Initially I brought him with me, because I figured it would be the best way for him to see what pee and poo is all about, where and how we do it, and where he’ll eventually do it as well. Even if he couldn’t make use of the bathroom, I could show him pee, poo, where it comes from and how we clean ourselves up after, to start establishing the vocabulary for when the day comes that he sees himself able to use the potty, so that we have the vocabulary to discuss and direct this transition.

After a good while, I started going to the toilet without telling him that I was going to or asking if he wanted to come with. Once he realised I was gone he’d quickly come find me and insist to get into the bathroom. I thought that since he’d been to the toilet with me for a gazillion times, he’d be over it by now. The look on his face as he’d run after me was quite something. He was seriously upset. I looked into his eyes and the stare of dismay really got to me. I saw that I had made an assumption, where I believed that ‘he should be over it by now’, that I made a decision and assessment on his behalf of ‘who he should be’ and ‘where she should be at’ within himself. Instead of asking, instead of checking.

When I got Cesar, I had made a decision to meet all his needs to the best of my ability.  Looking back at my own childhood, I realised that a lot of my beliefs about myself and my personality resulted from a lack in responsiveness to my needs. When my needs weren’t met – whatever they may have been – the tacit implication I derived from that was: that it was my fault, that I was not worthy, that there must be something wrong with me, that I’m not competent enough, that my communication doesn’t matter.

The actual walking of that decision was and is still somewhat a rocky road. On the one hand I’ll be meeting his needs, but on the other hand there’s a little voice going ‘you’re spoiling him’, ‘his never going to learn how to do things on his own’, ‘he’s just playing games with you’, ‘he’ll never be independent and forever cling on you’.

The voices of years of conditioning. My common sense tells me one thing, but my fears another.

Back to the bathroom.

So – I made a point of it again to let him know when I go, ask him if he wants to come with or not.
Then, after a while of  our regular, constant potty companionship; I ask him and he just kind of looks up in recognition that I said something, but will look back just as quick and continue focusing on what he was doing. Or he’ll say ‘Stay with Gian’ – that he will stay with Gian while I go potty. Or “stay room” where he’ll stay by himself while I go to the bathroom.
Sometimes he still comes with me, courteously opening and closing doors for me, helping me every step of the way. Other times he couldn’t care less. The bathroom holds no more mysteries for him, he’s seen it all – he’s confident he’s not missing out, so now he just makes a choice in the moment based on what he’d like to do.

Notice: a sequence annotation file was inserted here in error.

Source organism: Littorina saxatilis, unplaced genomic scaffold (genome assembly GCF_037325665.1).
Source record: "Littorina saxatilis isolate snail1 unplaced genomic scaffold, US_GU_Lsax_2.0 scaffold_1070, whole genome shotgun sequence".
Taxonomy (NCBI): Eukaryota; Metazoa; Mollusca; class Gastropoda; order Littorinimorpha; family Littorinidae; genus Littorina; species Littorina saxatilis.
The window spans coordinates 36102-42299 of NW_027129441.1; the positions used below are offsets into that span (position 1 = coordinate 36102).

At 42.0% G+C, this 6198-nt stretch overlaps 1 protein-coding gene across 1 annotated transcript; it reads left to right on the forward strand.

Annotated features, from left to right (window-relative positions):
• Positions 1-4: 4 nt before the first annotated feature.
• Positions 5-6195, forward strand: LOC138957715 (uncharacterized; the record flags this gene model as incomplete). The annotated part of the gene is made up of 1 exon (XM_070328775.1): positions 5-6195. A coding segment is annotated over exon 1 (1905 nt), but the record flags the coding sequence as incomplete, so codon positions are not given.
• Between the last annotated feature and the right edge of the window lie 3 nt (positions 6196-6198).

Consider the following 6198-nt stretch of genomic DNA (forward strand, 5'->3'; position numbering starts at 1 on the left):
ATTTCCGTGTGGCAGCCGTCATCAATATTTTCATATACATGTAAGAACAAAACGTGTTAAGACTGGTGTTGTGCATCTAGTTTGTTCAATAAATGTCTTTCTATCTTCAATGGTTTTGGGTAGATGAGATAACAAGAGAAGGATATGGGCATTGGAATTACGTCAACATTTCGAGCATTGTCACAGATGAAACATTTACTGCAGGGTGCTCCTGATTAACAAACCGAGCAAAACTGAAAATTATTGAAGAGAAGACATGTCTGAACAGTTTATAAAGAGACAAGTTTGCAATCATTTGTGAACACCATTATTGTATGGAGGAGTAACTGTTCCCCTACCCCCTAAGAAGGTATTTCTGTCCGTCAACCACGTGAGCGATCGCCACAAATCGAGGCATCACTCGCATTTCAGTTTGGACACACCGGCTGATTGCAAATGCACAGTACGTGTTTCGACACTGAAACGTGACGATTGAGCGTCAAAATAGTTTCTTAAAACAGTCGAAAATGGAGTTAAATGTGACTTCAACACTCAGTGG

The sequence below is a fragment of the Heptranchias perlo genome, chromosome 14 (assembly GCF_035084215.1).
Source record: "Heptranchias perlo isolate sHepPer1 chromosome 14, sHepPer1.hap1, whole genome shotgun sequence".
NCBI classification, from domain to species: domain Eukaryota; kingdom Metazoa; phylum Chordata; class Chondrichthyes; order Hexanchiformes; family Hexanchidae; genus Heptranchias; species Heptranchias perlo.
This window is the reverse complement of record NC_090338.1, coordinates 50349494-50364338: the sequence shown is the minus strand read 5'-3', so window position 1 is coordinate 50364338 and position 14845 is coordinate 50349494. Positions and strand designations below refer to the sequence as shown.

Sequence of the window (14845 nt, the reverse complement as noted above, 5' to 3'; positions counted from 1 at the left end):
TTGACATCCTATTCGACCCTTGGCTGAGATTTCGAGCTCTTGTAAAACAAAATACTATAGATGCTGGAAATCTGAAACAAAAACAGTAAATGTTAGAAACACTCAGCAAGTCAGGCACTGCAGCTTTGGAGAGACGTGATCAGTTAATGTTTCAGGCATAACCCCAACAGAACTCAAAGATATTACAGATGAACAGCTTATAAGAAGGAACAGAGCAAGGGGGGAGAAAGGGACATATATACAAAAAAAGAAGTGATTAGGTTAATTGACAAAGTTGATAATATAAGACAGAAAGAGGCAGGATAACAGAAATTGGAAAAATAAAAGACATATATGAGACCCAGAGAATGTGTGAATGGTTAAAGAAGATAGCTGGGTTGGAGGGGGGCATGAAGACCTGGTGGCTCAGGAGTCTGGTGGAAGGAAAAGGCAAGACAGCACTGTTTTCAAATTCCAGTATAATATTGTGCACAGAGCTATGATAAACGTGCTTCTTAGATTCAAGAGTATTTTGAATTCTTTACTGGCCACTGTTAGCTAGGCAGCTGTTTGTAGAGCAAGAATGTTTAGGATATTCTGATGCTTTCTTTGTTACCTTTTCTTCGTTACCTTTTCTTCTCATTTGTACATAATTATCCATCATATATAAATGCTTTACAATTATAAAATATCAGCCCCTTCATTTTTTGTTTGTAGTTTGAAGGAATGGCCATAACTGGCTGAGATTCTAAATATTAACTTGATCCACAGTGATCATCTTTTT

This little moment of me sitting in the bathroom and reflecting on the path we’ve walked in all bathroom related things, made me look at the topic of independence and dependence once again.

It’s like there’s this really weird, deep fear that if I meet his needs he will never become independent. Yet, if I look at him and my own childhood in retrospect, independence in itself is a need as well. Independence is not some ‘extracurricular’ skill that you need to carefully craft and plan because it’s not part of ‘normal development’. Doing things on your own, being on your own – these are things that naturally emerge and are part of ourselves, as a need we express as individuals.

And Cesar shows me these signs every day. How he wants to go and poo in a separate room or in the garden, while insisting we stay where we are and he will call us when he needs us. Where he insists on pouring his own cup, taking food out of a packet, help moving shopping inside. How upset he gets when we do something for him in a moment of unawareness, which we know he can do for himself but forgot to ask if he’ll do it.

Independence grows as they grow. All you have to do is meet it, just like any other need.

He now enjoys making that decision to come with or not. That he can own that decision. That he can see and realise out of his own that he is alright being on his own. Not because I told him so, but because he realised it first hand.


Connecting with your Natural Drive

community work farm life toddler zamoramoreno

Sometimes Cesar will do as we do when working together outside, other times he does what we’d also like to do – like being pushed around in a wheelbarrow. Whenever we can, we attend our little social-work-outside-get-together. We never force him to participate but do ask him to stick around. With house cleaning we do the same. Initially he didn’t participate, but the more he saw us do it and the more capable he grew, the more he started pitching in and start cleaning on his own.
When I first came to live on the farm, all I had known was all the things I HAD to do, what I had been told I MUST do. For the first time I didn’t have to do anything. Yet, soon enough I found myself getting involved in projects, help out, start new things. In the end no-one wants to just sit around or play all day. We all have a natural drive to explore and to create. Unfortunately, most of us live in a ‘one size fits all’ system, where only some types of ‘doing’ are rewarded and anything else it throttled. We then lose our connection to our natural drive and only move ourselves if there’s a carrot or stick involved.

I would want everyone to grow up and live in an environment that fosters this natural drive, that allows people to contribute and create real added value because they can and it’s common sense to do so.
The world would be a different place. Yet, we don’t have to wait for this to happen,we can each in our individual lives, our personal relationships – push to bring the best version out of ourselves, to investigate our motives and what drives us – start making little changes in what we do, how we do it and why we do things, and let these changes ripple outwards.

#toddler #work #household #chores #task #motivation #selfdirectedlearning #continuumconcept #unschooling #consciousparenting #naturaldrive #parenting #betterworld #explore #freedom #curiosity

Bringing Parenting Back to Self

In this episode of Redefining Education – Live Conversations with Real people on the Future of Education, we are speaking with Leila Zamora Moreno, mother to a toddler and actively working on bringing parenting ‘back to self’. We discuss what it means to bring parenting back to self, and why it is so important that we as parents learn to, not only take self-responsibility in our parenting, but also how to trust ourselves to parent in a way that is best for our child, despite what societal norms may dictate as ‘good parenting’. We discuss why changing the way we parent, is ultimately a step towards changing the world.